Inside Scoop on J2EE : Tips and tricks on J2EE and Oracle Application Server by Debu Panda
Updated: 7/11/2006; 9:45:18 AM.



Thursday, June 08, 2006

EJB3 specification was finalized few weeks back and now EJB3 and JPA are in action and many companies have developing their next generation applications using EJB3 and JPA.


OnJava published my article on EJB3 JPA few weeks back and I got some follow up questions from readers and customers.  Can you map an entire hierarchy of objects with multi-level inheritance into a single table?


In my article, I discussed a single level of inheritance and will use the same domain model to add another level.


Let us start with a simple top-level domain object Employee. There may be two type of employees: FullTime and Contractor and hence FullTime and Contractor inherit from Employee object. Let us assume that there are two types of contractors: Consultant who charges hefty amount and Volunteer who works for free and hence Consultant and Volunteer inherit from Contractor object and hence the inheritance will look like follows:


Let us assume that you want to map the entire hierarchy of objects into a single table named EMP table.



Assuming you do not to persist an instance of Employee as is, we defined it to be an abstract entity and defined that it is mapped to EMP table and we have defined the inheritance strategy to SINGLE_TABLE.


We have defined the discriminator column to be EMPLOYEE_TYPE that stores the employee type: F for fulltime, C for Consultant and V for volunteer. Note that Id and Table mapping can be defined only in the top-level entity in a hierarchy as follows when using SINGLE_TABLE inheritance strategy:






@DiscriminatorColumn(name="EMPLOYEE_TYPE",discriminatorType=DiscriminatorType.STRING, length=1)

public abstract class Employee implements Serializable {




    protected Long empNo;


    protected String name;

    protected Timestamp hireDate;

    protected String job;




The FullTime entity extends the employee and can be persisted on its own. We define the DiscriminatorValue for this entity to be 'F'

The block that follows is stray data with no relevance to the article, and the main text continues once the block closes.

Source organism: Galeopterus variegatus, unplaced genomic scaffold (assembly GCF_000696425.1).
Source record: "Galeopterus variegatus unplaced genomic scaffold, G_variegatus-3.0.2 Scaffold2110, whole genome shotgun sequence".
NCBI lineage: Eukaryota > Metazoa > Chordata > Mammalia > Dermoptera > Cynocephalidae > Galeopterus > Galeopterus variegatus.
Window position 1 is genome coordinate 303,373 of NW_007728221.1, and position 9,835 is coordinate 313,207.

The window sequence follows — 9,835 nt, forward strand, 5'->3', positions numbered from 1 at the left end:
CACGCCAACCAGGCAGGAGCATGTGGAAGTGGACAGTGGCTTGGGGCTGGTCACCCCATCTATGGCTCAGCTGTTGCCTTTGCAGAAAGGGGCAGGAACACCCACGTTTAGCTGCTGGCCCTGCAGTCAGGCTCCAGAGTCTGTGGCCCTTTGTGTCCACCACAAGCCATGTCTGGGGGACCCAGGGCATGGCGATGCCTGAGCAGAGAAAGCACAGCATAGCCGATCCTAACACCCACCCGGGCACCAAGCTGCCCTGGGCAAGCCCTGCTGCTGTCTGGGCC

public class FullTime extends Employee {

public FullTime() {


    @Column(name = "SAL")

    private Double salary;

    @Column(name = "COMM")

    private Double commission;

    @Column(name = "DESIG")

    private String designation;




The Contractor entity extends Employee but is not persistence on its own, instead its sub-type Consultant and Volunteer are persisted. Hence there is no discriminator value defined for the Contractor entity:



public abstract class Contractor extends Employee  {

  @Column(name = "END_DATE")
   private Timestamp endDate; 




The discriminator value for Consultant and Volunteer entities are defined as follows:




public class Consultant extends Contractor {

    public Consultant() {








public class Volunteer extends Contractor implements Serializable {

    public Volunteer() {







We are done with the mapping !


Now let us create a session façade for the Employee entity



public class EmployeeFacadeBean implements EmployeeFacade {


    private EntityManager em;


    public EmployeeFacadeBean() {



    public Object mergeEntity(Object entity) {

        return em.merge(entity);


    public Object persistEntity(Object entity) throws EmployeeCreationException{


        return entity;






Let us create a client that uses the session facade persists each type of Employee instances and then list using a named query. You can use dependency injection to invoke the bean instance as follows: 



            EmployeeFacade employeeFacade;


      // Persist a FullTime Entity

            FullTime fte = new FullTime();


            fte.setSalary(new Double(1200.0));





            // Persist a Consultant


            Consultant pte = new Consultant();


            pte.setHourlyRate(new Double(100.0));



           //Persist a Volunteer

            Volunteer vol = new Volunteer();





            // List All employees

            List<Employee> emplist = employeeFacade.findAllEmployee();


We are done. After running the the client you will see each entity instance persisted to the EMP table with appropriate EMPLOYEE_TYPE column set. 


----- ---------- -------------
 1506 RenuMi     V
 1504 PNisheet   F
 1505 PandaB     C


Hope this helps!

10:28:06 AM    comment []

© Copyright 2006 Debu Panda.

PS: These are my own thoughts and not of my employer ..

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